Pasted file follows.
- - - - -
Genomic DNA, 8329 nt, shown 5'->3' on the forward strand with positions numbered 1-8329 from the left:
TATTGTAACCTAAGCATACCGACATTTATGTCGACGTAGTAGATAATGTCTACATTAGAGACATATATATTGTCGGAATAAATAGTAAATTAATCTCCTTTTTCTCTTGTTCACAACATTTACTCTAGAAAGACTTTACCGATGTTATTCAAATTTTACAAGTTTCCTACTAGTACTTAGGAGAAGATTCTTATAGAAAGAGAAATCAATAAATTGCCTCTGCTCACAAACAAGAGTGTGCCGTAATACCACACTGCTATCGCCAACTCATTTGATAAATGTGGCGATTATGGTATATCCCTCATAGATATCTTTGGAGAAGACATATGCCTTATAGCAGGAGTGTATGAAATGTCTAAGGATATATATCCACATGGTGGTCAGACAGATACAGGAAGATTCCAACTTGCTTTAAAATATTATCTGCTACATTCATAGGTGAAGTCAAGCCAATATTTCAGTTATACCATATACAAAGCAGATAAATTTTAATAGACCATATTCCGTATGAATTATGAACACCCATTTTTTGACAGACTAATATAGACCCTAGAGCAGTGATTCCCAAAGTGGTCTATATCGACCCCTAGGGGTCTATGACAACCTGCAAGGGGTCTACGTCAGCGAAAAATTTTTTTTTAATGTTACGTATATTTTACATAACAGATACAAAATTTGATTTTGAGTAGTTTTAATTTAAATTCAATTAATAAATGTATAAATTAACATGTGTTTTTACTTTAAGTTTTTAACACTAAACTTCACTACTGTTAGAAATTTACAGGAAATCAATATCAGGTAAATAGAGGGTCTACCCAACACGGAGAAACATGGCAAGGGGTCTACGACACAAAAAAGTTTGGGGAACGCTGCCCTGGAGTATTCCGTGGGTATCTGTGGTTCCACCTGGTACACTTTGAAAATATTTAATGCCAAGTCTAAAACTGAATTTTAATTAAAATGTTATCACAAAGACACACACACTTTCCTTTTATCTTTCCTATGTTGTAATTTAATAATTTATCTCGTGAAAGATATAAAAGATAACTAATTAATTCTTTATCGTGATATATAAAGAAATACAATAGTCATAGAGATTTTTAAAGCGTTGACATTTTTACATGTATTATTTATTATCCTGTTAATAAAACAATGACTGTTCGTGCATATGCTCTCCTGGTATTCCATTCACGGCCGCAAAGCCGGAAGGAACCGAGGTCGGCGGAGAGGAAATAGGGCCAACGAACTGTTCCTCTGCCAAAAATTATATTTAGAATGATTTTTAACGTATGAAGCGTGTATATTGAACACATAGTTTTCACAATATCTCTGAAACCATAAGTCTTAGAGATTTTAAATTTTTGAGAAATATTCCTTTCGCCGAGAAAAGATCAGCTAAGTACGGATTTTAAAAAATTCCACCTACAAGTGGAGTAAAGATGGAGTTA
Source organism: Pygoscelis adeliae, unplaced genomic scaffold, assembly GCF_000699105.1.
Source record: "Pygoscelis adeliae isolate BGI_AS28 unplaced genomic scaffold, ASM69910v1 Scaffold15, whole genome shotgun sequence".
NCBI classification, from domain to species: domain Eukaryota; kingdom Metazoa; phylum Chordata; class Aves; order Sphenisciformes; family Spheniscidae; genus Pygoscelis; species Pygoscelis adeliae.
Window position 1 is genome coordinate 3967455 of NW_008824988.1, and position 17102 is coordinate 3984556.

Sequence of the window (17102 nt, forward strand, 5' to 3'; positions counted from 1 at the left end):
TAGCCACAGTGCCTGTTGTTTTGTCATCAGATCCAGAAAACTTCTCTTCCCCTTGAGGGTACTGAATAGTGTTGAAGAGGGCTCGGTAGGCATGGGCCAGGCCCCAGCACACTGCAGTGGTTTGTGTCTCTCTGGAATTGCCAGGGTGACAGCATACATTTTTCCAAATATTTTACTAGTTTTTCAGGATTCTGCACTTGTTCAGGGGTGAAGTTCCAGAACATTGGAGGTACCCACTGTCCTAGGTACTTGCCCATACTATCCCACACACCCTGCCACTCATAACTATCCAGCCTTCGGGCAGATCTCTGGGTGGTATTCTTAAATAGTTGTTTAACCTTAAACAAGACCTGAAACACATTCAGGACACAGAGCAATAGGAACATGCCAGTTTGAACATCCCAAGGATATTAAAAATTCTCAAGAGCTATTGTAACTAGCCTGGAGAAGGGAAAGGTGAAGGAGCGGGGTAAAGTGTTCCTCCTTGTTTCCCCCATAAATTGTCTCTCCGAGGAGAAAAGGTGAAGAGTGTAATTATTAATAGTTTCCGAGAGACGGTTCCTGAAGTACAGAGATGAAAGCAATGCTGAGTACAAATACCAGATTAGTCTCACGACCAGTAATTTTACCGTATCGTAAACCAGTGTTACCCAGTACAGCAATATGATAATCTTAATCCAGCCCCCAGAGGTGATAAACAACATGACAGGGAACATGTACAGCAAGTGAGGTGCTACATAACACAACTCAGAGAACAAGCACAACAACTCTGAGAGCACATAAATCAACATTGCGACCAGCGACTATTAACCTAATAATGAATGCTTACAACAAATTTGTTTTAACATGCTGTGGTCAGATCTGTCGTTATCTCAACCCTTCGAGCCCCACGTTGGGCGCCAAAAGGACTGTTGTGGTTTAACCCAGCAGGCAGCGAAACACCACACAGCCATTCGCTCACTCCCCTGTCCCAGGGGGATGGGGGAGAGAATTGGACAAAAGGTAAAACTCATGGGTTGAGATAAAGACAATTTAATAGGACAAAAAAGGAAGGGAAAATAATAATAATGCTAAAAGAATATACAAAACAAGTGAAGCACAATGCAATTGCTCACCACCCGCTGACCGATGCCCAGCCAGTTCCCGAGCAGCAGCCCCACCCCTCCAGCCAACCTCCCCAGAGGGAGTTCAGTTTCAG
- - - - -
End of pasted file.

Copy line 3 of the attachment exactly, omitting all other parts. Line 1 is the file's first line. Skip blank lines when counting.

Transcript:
Source organism: Pygoscelis adeliae, unplaced genomic scaffold, assembly GCF_000699105.1.